Renal drug clearance in preterm neonates: Relation to prenatal growth
Therapeutic Drug Monitoring , Volume 29 - Issue 3 p. 284- 291
Aminoglycosides and glycopeptides are almost exclusively eliminated by renal excretion. Postmenstrual age (PMA) is the best predictor of their clearance, presumably because it predicts the time course of development of the glomerular filtration rate (GFR). Intrauterine growth restriction has an impact on the normalized weight of the kidney, on the number of nephrons, on GFR, and on tubular function in human perinatal life. We investigated whether prenatal growth also affects clearance of drugs such as aminoglycosides or glycopeptides that are eliminated through the kidney. Observations collected in two population pharmacokinetic studies involving preterm neonates and investigating amikacin and vancomycin in the first month of postnatal life were used to estimate the impact of prenatal growth (as judged by birth weight for gestational age) on the clearance of these drugs. Data from 1212 drug measurements (vancomycin, 648; amikacin, 564) in 531 subjects (vancomycin, 249; amikacin, 282) were available for study. Neonates born small for gestational age (SGA) were found to have a 16.2% (coefficient of variation, 12.2%) reduction in drug clearance. This effect was present from birth up to the postnatal age of 4 weeks. The covariate size (weight) explained 47.3% of drug clearance; PMA, 25.2%; coadministration of a nonselective cyclo-oxygenase inhibitor, 3.5%; renal function, 7.6%; and SGA, 1.7%. Renal drug clearance is significantly lower in preterm neonates born SGA than in appropriate-for-gestational-age (AGA) controls. This reduced clearance was observed not only at birth but also up to the postnatal age of 4 weeks.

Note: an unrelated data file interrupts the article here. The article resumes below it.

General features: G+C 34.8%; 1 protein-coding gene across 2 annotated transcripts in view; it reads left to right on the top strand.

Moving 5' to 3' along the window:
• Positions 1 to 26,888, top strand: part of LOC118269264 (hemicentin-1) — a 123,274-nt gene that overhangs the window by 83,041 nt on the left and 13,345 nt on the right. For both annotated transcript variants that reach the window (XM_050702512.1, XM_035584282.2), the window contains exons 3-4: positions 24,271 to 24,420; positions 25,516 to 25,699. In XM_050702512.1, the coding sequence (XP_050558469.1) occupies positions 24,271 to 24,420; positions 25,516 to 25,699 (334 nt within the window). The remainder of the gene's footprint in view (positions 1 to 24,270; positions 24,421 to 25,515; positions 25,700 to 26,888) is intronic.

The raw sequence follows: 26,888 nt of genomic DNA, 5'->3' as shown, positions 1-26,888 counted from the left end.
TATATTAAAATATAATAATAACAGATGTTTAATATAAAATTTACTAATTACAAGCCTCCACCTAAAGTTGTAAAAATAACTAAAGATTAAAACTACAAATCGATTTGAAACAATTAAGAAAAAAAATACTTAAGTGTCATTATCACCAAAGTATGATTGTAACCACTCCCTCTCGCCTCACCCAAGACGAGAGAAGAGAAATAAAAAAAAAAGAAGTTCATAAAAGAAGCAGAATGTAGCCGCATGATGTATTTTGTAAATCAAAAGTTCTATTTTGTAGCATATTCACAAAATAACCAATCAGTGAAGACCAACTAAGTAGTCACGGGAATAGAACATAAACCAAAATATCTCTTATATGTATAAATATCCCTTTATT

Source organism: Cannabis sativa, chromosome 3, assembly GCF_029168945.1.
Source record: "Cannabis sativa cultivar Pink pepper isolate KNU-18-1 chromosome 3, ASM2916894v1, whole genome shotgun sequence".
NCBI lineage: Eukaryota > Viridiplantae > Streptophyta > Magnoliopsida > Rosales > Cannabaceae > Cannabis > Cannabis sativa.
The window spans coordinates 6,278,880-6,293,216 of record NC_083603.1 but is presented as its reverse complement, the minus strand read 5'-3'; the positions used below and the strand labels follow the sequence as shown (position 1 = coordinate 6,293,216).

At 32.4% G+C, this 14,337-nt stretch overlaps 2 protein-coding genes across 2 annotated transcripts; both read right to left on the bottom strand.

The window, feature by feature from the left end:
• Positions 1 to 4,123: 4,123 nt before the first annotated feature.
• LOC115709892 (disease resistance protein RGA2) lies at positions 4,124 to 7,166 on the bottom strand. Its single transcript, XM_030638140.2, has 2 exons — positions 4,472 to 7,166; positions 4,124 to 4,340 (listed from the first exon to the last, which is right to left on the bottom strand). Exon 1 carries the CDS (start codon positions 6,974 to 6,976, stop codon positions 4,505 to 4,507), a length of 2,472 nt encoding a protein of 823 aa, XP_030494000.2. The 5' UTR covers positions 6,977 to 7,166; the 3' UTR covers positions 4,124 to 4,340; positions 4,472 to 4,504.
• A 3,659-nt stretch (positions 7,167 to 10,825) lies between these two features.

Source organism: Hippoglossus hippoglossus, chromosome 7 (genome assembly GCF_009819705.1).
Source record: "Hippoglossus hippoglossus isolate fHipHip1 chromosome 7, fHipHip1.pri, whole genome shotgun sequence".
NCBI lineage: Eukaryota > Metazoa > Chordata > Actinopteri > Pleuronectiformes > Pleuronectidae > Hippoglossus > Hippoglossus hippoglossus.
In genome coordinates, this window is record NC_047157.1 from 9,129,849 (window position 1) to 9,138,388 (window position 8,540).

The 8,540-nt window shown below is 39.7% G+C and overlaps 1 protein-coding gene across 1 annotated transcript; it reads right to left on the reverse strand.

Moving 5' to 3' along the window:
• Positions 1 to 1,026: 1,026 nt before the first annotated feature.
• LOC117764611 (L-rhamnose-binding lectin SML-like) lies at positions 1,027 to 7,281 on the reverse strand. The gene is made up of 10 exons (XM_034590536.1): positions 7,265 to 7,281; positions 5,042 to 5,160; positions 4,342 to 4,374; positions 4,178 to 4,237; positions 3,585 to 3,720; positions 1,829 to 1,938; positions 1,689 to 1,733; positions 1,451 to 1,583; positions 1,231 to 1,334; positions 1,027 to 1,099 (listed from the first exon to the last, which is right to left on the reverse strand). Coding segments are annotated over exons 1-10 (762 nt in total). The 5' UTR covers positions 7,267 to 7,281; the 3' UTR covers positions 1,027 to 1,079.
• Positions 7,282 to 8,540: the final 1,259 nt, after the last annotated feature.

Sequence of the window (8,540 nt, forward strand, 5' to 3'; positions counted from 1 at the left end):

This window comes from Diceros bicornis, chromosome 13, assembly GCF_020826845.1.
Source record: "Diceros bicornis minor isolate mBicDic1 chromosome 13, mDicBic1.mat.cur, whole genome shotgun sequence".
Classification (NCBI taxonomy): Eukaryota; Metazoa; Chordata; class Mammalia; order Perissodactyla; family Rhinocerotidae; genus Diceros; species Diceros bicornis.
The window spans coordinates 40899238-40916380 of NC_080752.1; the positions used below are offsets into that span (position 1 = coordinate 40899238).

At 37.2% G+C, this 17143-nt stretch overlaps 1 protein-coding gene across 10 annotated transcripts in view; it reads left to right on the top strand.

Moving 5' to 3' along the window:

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|Therapeutic Drug Monitoring|
|Organisation||Erasmus MC: University Medical Center Rotterdam|
Allegaert, K.M, Anderson, B.J, van den Anker, J.N, Vanhaesebrouck, S, & de Zegher, F. (2007). Renal drug clearance in preterm neonates: Relation to prenatal growth. Therapeutic Drug Monitoring, 29(3), 284–291. doi:10.1097/FTD.0b013e31806db3f5